I was in drill team at the park — that was my escape — and one day he hit me with a basketball. We started talking from there. I began to look forward to seeing him every time I came to the park because it was flattering as young as I was that someone a little bit older and intriguing was interested in me. Eventually, we started having sex and he went to my mother and asked for her permission to date me. My mother told him to take care of me, but my stepfather didn’t like it. We were open in the community about seeing each other, but hiding it from my stepfather.

Eventually, my stepdad became cool with him coming over if he gave him dope. Within a year-and-a half I became pregnant. My children’s father joined the drill team to be with me. It was socially accepted that this 18 year-old dude was dating me, a 12 year-old girl.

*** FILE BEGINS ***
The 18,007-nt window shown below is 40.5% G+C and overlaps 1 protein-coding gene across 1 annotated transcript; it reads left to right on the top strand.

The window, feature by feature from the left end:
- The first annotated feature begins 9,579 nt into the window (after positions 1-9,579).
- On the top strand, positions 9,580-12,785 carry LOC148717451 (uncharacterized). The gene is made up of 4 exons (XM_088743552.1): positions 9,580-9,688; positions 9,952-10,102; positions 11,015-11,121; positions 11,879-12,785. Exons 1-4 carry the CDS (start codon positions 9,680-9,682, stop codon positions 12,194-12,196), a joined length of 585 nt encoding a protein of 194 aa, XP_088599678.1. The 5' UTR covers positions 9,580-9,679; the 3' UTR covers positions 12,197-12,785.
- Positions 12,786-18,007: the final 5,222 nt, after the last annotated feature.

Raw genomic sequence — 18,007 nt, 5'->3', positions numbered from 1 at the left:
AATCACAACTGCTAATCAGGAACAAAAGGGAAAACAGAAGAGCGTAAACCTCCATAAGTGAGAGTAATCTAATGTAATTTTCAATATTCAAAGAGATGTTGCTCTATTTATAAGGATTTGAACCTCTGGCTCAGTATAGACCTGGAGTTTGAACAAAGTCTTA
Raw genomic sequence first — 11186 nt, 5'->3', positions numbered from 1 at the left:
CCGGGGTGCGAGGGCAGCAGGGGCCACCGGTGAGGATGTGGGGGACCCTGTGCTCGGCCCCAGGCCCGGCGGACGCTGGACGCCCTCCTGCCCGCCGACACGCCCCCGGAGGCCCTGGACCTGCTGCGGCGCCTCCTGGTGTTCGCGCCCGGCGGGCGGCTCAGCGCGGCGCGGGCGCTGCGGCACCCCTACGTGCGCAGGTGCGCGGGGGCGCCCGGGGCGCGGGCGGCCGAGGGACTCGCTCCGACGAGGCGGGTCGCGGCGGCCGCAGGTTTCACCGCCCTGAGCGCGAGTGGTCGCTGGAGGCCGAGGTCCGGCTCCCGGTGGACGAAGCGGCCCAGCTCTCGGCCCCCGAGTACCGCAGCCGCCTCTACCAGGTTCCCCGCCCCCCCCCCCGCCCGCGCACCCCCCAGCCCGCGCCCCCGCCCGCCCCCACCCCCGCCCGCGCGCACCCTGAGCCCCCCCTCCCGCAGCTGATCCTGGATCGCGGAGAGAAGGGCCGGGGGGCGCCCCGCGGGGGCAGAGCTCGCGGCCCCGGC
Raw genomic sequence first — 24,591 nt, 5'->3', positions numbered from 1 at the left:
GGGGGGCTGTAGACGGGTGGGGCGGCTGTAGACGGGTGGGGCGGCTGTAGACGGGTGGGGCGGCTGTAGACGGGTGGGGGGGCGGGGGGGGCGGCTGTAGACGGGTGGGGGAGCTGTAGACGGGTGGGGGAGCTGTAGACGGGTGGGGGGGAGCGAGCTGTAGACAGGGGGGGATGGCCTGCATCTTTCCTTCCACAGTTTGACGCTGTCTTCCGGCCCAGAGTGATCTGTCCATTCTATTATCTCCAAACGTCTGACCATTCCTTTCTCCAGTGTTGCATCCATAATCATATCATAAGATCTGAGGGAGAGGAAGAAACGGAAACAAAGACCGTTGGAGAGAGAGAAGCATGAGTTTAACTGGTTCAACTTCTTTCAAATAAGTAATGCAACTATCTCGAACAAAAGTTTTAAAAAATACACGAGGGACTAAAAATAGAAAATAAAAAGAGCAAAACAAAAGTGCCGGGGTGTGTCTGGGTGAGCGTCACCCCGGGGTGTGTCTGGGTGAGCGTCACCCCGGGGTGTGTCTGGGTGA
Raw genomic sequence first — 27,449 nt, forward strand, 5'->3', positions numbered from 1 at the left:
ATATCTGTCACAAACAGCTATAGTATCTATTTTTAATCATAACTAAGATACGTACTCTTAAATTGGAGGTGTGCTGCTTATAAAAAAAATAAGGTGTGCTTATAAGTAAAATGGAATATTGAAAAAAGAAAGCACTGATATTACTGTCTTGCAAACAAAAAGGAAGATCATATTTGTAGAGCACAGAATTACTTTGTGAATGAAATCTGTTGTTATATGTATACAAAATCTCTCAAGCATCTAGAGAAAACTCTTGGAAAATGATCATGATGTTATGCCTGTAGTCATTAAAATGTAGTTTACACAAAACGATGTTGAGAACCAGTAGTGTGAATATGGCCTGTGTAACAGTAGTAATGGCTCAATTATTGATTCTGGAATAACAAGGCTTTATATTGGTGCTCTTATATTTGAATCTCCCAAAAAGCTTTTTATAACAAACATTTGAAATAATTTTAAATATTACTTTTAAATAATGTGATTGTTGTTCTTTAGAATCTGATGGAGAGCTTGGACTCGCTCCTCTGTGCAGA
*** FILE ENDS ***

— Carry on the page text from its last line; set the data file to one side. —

Tenisha Webb

Webb at 12 years old in junior high school.

Did your boyfriend ever get charged with statutory rape?

Once I had my son, I went through this organization called El Nido to get assistance with medical, financial aid, and different things I needed for my baby. When I did the interview I didn’t know that if I tell her about my kid’s father and how old he is that she had to report it. When I told her his age she gave me this look, but tells me it’s her job to report this but not to worry, nothing was going to happen. Next thing I knew, Fullerton police was contacting us, and I had to assure him nothing was going to happen, but when he went to the police station they arrested him.

I felt like it was my fault. We had to go through a trial and he ended up doing three months in jail. They tried to give him eight years. He was released under the stipulation to never come in contact with me again. Of course, that didn’t happen because we had two more children after that.